As I get to know various Brethren and start to talk with them about their experiences over the years, one statement that comes up with curious frequency is, "I'm not a joiner." I used it myself in a very early post here! Why in the world do so many non-joiners become Masons, and get so involved with an organization which, at one level, is all about social gatherings? One such self-professed "non-joiner" is a three-time Past Master of our lodge!

When looking at Freemasonry from the outside, it's easy to get the idea that most of the "inner temple building" work that Masons do happens during our meetings. After all, the three degrees are designed to provide candidates with the working tools to build their own moral and Masonic edifices, right? Except half the time the Officers of the lodge are too busy trying to remember their parts and floorwork to pay attention to the actual content of the ritual, and the gobs of information thrown at the candidate are too much to be absorbed in a single evening. (As one apt description goes, it's like getting hit by a wave: Most of the water passes right over you, but you still get wet.)

So if we don't work on our rough ashlars during meetings, then when do we? It's often said that Freemasonry has a curious dual nature, public and private... Public insofar as lodges sometimes host community dinners, do fundraisers, blood drives, et cetera, and Private for all the things people typically associate with the Masons; closed lodge rooms, members-only functions, secret passwords and handshakes. I think that perhaps it could be said that Freemasonry has a curious treble nature: public, private, and personal. When I'm studying ritual, either to memorize it or to internalize its messages, I'm generally by myself, at home. When I contemplate adding one more Masonic event to my calendar and think about the length of my cable-tow and whether or not I'm making effective use of the 24-inch gauge, it's an internal dialog.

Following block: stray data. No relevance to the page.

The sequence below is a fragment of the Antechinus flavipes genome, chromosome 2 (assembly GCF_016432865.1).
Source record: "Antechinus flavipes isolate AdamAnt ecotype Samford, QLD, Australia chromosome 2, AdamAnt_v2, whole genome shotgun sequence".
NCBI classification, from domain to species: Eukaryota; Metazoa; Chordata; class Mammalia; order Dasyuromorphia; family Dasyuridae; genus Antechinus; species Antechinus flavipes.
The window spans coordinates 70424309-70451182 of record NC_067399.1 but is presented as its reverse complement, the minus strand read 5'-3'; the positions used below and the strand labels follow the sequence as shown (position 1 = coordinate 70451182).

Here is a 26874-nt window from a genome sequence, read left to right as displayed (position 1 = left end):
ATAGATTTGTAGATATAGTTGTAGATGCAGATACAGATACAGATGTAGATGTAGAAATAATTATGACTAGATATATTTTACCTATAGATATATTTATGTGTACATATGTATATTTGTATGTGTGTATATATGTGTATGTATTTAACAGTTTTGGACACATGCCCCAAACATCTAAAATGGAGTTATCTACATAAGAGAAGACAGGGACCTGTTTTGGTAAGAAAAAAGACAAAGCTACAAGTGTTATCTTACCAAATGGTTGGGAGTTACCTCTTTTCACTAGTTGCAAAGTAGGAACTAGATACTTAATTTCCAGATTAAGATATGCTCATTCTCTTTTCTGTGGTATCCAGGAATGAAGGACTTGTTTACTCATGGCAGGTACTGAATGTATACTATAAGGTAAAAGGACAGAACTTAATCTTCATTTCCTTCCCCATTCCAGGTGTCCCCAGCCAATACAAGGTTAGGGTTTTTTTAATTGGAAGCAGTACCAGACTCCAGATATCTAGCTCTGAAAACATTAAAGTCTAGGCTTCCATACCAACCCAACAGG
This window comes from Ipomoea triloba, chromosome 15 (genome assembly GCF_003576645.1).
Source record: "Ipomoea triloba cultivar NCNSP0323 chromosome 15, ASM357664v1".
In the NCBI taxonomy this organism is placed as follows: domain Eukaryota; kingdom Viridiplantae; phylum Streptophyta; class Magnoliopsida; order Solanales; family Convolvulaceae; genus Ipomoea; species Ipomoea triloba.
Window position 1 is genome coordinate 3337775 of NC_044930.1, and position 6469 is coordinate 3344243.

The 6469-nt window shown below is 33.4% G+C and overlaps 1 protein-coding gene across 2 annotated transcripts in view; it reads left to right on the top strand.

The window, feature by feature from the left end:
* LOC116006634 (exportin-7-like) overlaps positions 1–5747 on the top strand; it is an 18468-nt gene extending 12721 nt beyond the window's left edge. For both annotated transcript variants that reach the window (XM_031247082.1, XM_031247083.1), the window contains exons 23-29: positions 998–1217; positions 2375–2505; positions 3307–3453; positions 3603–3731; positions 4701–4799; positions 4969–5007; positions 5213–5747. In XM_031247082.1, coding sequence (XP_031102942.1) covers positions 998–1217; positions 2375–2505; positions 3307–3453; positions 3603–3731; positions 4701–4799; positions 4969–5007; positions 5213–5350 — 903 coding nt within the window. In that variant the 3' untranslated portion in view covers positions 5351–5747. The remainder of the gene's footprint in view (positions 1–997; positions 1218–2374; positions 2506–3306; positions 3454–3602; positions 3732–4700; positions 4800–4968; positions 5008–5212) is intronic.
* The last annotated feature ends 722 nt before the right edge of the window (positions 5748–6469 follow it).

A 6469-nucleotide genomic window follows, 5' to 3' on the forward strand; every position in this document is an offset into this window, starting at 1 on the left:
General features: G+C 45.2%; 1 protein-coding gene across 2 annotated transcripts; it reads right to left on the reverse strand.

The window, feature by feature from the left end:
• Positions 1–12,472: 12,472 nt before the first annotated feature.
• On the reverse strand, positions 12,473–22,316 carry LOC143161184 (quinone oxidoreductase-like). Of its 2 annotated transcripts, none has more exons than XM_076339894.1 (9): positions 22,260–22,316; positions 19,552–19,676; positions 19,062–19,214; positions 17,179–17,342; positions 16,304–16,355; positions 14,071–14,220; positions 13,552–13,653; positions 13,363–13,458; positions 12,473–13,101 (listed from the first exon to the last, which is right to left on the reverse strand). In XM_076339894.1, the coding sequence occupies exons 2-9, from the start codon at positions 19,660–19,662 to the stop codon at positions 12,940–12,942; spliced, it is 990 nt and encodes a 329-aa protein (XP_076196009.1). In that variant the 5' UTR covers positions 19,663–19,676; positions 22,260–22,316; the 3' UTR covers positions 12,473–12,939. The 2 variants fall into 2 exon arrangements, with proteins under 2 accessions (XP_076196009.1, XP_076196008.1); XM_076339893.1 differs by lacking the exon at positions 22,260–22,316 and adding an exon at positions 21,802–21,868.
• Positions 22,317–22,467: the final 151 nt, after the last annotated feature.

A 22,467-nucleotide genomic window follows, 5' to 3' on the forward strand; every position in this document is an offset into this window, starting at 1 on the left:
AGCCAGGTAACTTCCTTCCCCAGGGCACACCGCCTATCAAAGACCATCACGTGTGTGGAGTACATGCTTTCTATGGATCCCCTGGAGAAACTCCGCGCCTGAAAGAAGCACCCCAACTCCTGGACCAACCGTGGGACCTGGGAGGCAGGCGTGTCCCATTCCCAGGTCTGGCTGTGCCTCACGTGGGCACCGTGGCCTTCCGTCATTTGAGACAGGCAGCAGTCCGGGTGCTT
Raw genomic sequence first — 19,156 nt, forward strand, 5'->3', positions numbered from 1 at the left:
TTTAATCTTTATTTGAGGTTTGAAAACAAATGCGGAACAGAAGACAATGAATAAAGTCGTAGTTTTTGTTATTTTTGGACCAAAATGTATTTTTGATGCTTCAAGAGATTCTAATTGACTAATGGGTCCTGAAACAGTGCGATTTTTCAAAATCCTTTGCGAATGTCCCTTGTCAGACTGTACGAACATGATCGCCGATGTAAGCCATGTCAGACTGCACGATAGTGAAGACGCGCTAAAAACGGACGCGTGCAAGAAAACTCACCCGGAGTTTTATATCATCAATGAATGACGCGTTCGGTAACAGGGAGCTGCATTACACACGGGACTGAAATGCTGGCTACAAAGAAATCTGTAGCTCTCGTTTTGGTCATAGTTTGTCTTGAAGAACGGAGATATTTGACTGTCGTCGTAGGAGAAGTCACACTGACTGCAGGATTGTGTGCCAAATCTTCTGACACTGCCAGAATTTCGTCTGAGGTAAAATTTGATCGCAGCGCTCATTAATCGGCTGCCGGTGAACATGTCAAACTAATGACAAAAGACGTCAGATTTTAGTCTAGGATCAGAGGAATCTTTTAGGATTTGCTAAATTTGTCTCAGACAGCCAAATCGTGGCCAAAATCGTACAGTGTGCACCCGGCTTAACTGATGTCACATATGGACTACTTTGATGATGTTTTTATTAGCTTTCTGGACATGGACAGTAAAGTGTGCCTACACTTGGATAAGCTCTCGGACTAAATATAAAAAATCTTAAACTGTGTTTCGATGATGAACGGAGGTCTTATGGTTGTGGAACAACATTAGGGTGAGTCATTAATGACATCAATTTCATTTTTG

I think that the fellowship I have enjoyed at Lodge meetings and other Masonic functions is something more than the effects of a shared experience, which is something that can bond any group of people together. The shared experience of the three degrees is certainly part of it, but I think that the personal aspect of the Craft runs under the surface and provides an even stronger, unspoken connection. How refreshing it is to enjoy a good meal with a group of men who I know are engaged in their personal labor to chip away at their own rough ashlars and leave the world a better place than they found it... it really does recharge my batteries in a way I would not have expected as a textbook introvert.